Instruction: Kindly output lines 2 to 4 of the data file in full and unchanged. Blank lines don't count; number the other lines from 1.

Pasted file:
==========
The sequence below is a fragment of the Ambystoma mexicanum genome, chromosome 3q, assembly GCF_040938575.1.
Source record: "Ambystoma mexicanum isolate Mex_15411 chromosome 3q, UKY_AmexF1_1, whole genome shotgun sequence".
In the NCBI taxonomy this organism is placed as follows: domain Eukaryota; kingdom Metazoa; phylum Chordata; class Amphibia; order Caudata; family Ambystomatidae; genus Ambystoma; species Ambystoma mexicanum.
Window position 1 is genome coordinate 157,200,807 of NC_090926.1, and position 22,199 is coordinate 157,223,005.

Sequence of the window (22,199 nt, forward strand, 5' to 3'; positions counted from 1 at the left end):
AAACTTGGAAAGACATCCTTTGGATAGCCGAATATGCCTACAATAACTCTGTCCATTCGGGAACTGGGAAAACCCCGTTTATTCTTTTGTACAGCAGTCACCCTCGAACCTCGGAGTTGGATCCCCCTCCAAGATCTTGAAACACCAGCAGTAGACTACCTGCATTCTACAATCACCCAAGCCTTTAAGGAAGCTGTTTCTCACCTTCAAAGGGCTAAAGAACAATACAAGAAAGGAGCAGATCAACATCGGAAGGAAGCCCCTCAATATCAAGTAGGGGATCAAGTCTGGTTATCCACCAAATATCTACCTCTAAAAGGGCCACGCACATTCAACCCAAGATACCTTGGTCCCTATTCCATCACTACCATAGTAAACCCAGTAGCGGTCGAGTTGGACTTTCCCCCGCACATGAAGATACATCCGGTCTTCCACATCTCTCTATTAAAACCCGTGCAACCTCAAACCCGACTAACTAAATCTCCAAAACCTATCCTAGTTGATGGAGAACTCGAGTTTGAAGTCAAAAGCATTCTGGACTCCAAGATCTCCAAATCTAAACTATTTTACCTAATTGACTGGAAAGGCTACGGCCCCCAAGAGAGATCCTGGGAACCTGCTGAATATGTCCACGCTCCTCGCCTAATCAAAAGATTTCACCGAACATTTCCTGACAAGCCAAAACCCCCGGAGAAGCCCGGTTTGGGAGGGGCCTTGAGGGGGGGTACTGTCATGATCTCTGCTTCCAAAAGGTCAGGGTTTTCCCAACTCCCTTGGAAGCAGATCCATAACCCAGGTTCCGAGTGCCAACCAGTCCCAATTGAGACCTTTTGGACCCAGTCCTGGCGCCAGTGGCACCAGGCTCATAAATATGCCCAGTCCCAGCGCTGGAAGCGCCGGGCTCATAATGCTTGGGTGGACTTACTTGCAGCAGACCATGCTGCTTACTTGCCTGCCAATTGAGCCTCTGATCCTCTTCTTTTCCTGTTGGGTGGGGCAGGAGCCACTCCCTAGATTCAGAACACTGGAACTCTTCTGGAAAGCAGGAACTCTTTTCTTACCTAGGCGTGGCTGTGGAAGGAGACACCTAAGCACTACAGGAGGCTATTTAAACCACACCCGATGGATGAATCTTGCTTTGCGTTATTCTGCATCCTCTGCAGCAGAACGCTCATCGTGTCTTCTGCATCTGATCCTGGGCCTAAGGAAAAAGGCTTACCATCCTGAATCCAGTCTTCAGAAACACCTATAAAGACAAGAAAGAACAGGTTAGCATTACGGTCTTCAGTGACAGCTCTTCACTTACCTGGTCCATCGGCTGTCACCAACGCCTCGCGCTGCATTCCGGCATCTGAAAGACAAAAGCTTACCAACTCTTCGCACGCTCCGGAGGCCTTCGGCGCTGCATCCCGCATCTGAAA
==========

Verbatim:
Source record: "Ambystoma mexicanum isolate Mex_15411 chromosome 3q, UKY_AmexF1_1, whole genome shotgun sequence".
In the NCBI taxonomy this organism is placed as follows: domain Eukaryota; kingdom Metazoa; phylum Chordata; class Amphibia; order Caudata; family Ambystomatidae; genus Ambystoma; species Ambystoma mexicanum.
Window position 1 is genome coordinate 157,200,807 of NC_090926.1, and position 22,199 is coordinate 157,223,005.